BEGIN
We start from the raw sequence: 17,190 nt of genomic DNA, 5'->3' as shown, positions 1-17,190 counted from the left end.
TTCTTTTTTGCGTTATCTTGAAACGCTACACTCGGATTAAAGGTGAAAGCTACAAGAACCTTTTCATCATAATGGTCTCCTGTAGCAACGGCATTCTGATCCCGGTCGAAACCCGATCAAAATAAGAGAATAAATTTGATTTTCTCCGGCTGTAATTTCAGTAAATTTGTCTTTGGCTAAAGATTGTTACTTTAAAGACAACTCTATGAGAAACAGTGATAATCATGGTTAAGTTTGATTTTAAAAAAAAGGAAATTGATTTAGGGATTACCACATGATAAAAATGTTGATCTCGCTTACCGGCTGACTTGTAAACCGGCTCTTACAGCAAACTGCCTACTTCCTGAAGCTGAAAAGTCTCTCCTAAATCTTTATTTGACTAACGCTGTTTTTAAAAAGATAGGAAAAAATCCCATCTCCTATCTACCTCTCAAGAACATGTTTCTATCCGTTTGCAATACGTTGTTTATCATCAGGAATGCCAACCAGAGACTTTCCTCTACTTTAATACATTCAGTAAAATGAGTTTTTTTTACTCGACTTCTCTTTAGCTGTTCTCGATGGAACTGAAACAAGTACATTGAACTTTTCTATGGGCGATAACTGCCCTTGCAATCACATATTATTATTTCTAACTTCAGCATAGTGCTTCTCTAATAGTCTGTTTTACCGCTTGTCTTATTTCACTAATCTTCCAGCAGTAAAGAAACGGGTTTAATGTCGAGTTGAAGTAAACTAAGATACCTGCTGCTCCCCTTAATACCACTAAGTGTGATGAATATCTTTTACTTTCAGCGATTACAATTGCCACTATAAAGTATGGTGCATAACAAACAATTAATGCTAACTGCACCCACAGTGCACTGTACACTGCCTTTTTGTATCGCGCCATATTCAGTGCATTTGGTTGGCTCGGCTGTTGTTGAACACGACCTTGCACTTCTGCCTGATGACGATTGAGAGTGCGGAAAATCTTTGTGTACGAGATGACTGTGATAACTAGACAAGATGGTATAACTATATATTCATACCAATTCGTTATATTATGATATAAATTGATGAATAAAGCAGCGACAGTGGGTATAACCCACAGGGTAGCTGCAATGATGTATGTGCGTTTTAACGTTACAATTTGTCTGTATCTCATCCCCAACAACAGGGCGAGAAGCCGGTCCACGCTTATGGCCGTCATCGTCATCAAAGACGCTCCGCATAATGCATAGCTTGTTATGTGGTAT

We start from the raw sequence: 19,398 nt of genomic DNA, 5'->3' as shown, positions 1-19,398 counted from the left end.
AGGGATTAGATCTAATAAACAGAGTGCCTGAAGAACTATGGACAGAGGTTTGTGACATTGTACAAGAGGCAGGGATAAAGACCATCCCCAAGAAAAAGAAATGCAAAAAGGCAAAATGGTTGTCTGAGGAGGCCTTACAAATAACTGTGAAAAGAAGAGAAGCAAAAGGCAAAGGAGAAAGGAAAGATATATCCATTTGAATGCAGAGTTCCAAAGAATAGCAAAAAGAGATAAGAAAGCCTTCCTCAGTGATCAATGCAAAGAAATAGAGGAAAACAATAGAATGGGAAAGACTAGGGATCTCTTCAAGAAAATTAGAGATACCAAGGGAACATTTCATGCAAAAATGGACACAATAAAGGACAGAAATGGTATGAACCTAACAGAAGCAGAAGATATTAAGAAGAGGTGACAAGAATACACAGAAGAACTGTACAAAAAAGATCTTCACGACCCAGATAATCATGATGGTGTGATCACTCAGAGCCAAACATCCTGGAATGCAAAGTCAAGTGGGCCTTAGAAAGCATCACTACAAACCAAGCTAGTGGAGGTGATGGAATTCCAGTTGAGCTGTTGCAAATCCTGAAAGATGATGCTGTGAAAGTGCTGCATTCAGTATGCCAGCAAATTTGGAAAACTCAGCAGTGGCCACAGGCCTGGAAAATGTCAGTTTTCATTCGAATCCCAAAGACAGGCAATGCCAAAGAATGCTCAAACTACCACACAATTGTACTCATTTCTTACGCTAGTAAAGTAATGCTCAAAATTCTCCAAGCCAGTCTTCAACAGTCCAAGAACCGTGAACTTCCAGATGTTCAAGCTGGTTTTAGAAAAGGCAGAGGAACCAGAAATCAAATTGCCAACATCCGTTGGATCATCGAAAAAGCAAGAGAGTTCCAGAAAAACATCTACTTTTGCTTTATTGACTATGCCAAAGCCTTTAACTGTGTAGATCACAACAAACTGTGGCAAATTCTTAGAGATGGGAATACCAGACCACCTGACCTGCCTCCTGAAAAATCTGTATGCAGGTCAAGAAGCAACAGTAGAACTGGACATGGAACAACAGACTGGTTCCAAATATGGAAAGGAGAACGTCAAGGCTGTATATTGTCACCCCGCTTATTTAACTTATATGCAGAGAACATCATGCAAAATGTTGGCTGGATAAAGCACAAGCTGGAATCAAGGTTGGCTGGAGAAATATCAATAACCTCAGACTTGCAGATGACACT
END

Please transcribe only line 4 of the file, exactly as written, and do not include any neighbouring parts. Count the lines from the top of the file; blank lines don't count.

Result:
AGGGATTAGATCTAATAAACAGAGTGCCTGAAGAACTATGGACAGAGGTTTGTGACATTGTACAAGAGGCAGGGATAAAGACCATCCCCAAGAAAAAGAAATGCAAAAAGGCAAAATGGTTGTCTGAGGAGGCCTTACAAATAACTGTGAAAAGAAGAGAAGCAAAAGGCAAAGGAGAAAGGAAAGATATATCCATTTGAATGCAGAGTTCCAAAGAATAGCAAAAAGAGATAAGAAAGCCTTCCTCAGTGATCAATGCAAAGAAATAGAGGAAAACAATAGAATGGGAAAGACTAGGGATCTCTTCAAGAAAATTAGAGATACCAAGGGAACATTTCATGCAAAAATGGACACAATAAAGGACAGAAATGGTATGAACCTAACAGAAGCAGAAGATATTAAGAAGAGGTGACAAGAATACACAGAAGAACTGTACAAAAAAGATCTTCACGACCCAGATAATCATGATGGTGTGATCACTCAGAGCCAAACATCCTGGAATGCAAAGTCAAGTGGGCCTTAGAAAGCATCACTACAAACCAAGCTAGTGGAGGTGATGGAATTCCAGTTGAGCTGTTGCAAATCCTGAAAGATGATGCTGTGAAAGTGCTGCATTCAGTATGCCAGCAAATTTGGAAAACTCAGCAGTGGCCACAGGCCTGGAAAATGTCAGTTTTCATTCGAATCCCAAAGACAGGCAATGCCAAAGAATGCTCAAACTACCACACAATTGTACTCATTTCTTACGCTAGTAAAGTAATGCTCAAAATTCTCCAAGCCAGTCTTCAACAGTCCAAGAACCGTGAACTTCCAGATGTTCAAGCTGGTTTTAGAAAAGGCAGAGGAACCAGAAATCAAATTGCCAACATCCGTTGGATCATCGAAAAAGCAAGAGAGTTCCAGAAAAACATCTACTTTTGCTTTATTGACTATGCCAAAGCCTTTAACTGTGTAGATCACAACAAACTGTGGCAAATTCTTAGAGATGGGAATACCAGACCACCTGACCTGCCTCCTGAAAAATCTGTATGCAGGTCAAGAAGCAACAGTAGAACTGGACATGGAACAACAGACTGGTTCCAAATATGGAAAGGAGAACGTCAAGGCTGTATATTGTCACCCCGCTTATTTAACTTATATGCAGAGAACATCATGCAAAATGTTGGCTGGATAAAGCACAAGCTGGAATCAAGGTTGGCTGGAGAAATATCAATAACCTCAGACTTGCAGATGACACT